Reprinted with permission from Guidance Aviation Career Development
You did it. You picked a great flight school. You begged and borrowed from parents, grandparents and banks to make your dream of becoming a professional pilot a reality. You can fly like a Red Bull Helicopter Pilot, your friends call you “Ski”, short for Sikorski, and you walk with the swagger of John Wayne in the movie Flying Tigers. (Yeah, he was a fixed wing pilot flying P40’s, but he was John Wayne and he could make even fixed wing pilots look good. Don’t mess with “J-Dub”.) Now, you’re preparing for your first interview for a CFI slot or maybe you’ve already earned your hours instructing and you’ve landed that interview to become an EC130 tour pilot. You’re ready to be the next money making machine with rotors. Cha-ching…
Regardless of all this, while on your weekend off, celebrating your upcoming interview and possible career start, you posted a pic of yourself on your blog and Facebook doing shots of whiskey while leading other fellow wingmen and friends in a game of beer pong. Worse yet, your word choice on your blog is atrocious and the other pages you like on Facebook would lead a stranger to think you have anger issues or worse, a cat hater! Or perhaps, just the opposite. You have no Facebook page, no blog, and in fact, you are almost invisible outside of school. “What have you been doing with yourself?”
HOW YOUR ONLINE PERSONA CAN HURT YOU
It is standard practice within many organizations to conduct “Social Screenings”. A potential employer, at the chagrin of Facebook and other organizatons, may even ask for your Facebook log-in credentials in order to view the juicy stuff only your esteemed friends can ogle. Are you going to deny Facebook access to the person sitting in front of you who will decide whether or not you fly that brand new EC130? A “NO” is doubtful so you hope the interviewer won’t see last Saturday night’s whiskey slide show on Tumblr.
“According to a CareerBuilder survey, as many as 37% of employers are checking out prospective employees on social media before they make a final decision.”
Pictures of you sharing your passion of flight will probably go over better than your pics of slamming shooters and referring to your friends with slurs and derogatory remarks. And, although studies suggest that the percentage of employers using social media screening is on the decline, many are still using social screenings and they are costing the candidates jobs.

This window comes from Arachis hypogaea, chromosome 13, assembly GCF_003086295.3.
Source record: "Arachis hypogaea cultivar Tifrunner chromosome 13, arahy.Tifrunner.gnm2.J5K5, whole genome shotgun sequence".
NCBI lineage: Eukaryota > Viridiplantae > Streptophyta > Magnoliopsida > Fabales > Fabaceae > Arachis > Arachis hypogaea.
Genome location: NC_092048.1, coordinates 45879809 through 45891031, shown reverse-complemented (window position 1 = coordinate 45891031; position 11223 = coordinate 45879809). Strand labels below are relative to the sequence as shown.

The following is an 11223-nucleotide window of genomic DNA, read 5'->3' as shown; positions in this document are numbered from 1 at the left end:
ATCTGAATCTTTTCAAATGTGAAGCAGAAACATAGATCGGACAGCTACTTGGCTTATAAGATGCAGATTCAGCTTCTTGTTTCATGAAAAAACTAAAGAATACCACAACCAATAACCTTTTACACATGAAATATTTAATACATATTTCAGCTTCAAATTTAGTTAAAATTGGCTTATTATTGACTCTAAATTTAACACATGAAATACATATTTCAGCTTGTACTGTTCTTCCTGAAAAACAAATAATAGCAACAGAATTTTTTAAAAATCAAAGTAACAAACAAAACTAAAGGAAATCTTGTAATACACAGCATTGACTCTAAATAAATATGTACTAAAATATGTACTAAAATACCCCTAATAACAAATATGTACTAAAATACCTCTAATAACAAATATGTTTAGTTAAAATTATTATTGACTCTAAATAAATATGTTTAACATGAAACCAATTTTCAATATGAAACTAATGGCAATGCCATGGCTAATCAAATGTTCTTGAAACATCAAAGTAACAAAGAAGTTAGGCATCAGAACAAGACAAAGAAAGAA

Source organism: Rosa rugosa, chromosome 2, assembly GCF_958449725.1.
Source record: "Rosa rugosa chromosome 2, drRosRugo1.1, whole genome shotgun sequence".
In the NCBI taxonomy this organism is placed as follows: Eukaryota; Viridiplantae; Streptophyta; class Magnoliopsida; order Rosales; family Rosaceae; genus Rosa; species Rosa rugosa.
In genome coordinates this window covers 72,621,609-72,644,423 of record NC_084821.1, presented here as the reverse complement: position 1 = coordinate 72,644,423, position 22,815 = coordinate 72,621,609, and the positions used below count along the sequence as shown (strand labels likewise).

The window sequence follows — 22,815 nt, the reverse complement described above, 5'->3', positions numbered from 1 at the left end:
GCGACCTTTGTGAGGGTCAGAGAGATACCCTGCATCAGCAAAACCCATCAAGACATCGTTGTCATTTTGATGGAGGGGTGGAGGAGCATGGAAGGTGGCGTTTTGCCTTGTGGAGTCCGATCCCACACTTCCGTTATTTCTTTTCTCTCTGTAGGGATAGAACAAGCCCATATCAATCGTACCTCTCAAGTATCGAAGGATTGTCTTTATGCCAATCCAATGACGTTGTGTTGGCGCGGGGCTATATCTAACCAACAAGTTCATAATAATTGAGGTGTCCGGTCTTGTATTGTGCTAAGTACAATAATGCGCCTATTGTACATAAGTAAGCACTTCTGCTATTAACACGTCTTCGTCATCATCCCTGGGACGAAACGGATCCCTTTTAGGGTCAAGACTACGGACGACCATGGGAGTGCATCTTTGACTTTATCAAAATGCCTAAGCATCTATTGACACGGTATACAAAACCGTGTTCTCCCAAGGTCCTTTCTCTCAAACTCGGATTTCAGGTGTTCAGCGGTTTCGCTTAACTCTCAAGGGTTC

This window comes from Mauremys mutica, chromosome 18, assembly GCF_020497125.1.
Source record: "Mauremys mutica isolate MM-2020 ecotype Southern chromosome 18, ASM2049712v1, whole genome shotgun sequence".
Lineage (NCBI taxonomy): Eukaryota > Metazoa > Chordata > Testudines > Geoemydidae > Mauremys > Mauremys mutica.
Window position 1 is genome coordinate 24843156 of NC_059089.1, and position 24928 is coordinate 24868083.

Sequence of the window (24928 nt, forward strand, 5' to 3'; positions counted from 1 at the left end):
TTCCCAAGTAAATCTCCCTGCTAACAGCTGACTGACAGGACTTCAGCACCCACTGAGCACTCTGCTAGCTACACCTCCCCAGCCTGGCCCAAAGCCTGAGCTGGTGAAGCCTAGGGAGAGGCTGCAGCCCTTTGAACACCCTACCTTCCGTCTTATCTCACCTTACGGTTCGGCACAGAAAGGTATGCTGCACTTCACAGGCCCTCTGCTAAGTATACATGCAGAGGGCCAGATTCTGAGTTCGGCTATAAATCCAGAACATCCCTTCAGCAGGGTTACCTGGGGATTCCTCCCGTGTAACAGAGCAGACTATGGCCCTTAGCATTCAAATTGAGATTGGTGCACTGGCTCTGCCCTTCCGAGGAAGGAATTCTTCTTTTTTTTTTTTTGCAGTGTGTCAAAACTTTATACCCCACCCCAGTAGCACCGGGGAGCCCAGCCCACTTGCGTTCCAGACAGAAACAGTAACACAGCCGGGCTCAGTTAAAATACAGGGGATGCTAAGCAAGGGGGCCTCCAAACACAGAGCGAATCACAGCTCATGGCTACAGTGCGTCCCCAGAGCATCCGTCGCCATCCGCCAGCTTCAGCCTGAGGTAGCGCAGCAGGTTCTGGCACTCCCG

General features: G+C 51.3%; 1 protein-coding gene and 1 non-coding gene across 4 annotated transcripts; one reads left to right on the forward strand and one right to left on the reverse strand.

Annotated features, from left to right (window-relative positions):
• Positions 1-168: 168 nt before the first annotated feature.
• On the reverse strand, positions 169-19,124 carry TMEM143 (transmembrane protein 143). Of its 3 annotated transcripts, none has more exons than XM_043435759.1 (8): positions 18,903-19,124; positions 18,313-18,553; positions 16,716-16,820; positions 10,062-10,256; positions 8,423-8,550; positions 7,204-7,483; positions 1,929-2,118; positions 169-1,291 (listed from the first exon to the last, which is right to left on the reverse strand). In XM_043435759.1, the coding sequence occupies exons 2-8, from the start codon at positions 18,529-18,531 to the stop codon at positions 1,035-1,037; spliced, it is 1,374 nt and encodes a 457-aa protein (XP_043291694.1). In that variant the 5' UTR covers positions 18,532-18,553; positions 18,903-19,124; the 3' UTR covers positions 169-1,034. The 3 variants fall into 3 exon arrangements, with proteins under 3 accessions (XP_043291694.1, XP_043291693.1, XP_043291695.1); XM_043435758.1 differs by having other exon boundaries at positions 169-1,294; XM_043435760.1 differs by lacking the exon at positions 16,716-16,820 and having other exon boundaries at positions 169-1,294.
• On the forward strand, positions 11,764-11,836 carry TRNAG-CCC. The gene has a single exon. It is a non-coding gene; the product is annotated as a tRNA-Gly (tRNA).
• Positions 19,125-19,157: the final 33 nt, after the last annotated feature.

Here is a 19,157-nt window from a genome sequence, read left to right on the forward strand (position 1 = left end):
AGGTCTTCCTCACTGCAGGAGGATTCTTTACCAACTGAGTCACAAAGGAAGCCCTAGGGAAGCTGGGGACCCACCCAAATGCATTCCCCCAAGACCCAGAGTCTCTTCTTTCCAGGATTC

WHAT ARE EMPLOYERS LOOKING AT?
65% of the respondents (employers surveyed) said they look to Facebook, 63% cited LinkedIn, while Twitter was on the radar of only 16% of hiring managers.
USE SOCIAL MEDIA FOR PROFESSIONAL PURPOSES
Anyone who uses a Linkedin account already uses social media for professional purposes. Sites like Facebook can easily be used the same way. Use these social media outlets as living resumes. After all, you’re a pilot and its all about cockpit resource management, isn’t it? Use the tools around you to complete the flight safely and efficiently. In this case, the flight is your life, the resources are resumes, Facebook pages, Linkedin accounts and recommendations while the landing is getting the job flying the sparkly EC130 with air conditioning and an occasional cute customer who likes pilots and tips well. You can still have fun while keeping in touch and maintaining a professional persona.
RULES TO POST BY
- Rule No.1: If you are active on Facebook, set your security settings on high so that only friends and family can see your posts. Be prepared to show future employers everything.
- Rule No. 2: Only post positive comments.
- Rule No. 3: Remember, “A picture says a thousand words” so think twice about what pics you post.
- Rule No. 4: Use these sites as a way to paint a positive, professional image of yourself.
- Rule No. 5: SPELL CHECK. It may not be that important to you, but even on these sites, a poor speller stands out – in the wrong way.
- Rule No. 6: Never get into online arguments.
- Rule No. 7: Avoid politics, derogatory terms and divisive talk.
In conclusion, if it is not positive, don’t say it, don’t share it. No doubt, Facebook and other sites are great ways to stay in touch with your friends and sharing information. Use it to your advantage and just maybe you’ll stumble upon an EC130 after your first interview. Go get them, “Ski”. Cha-ching!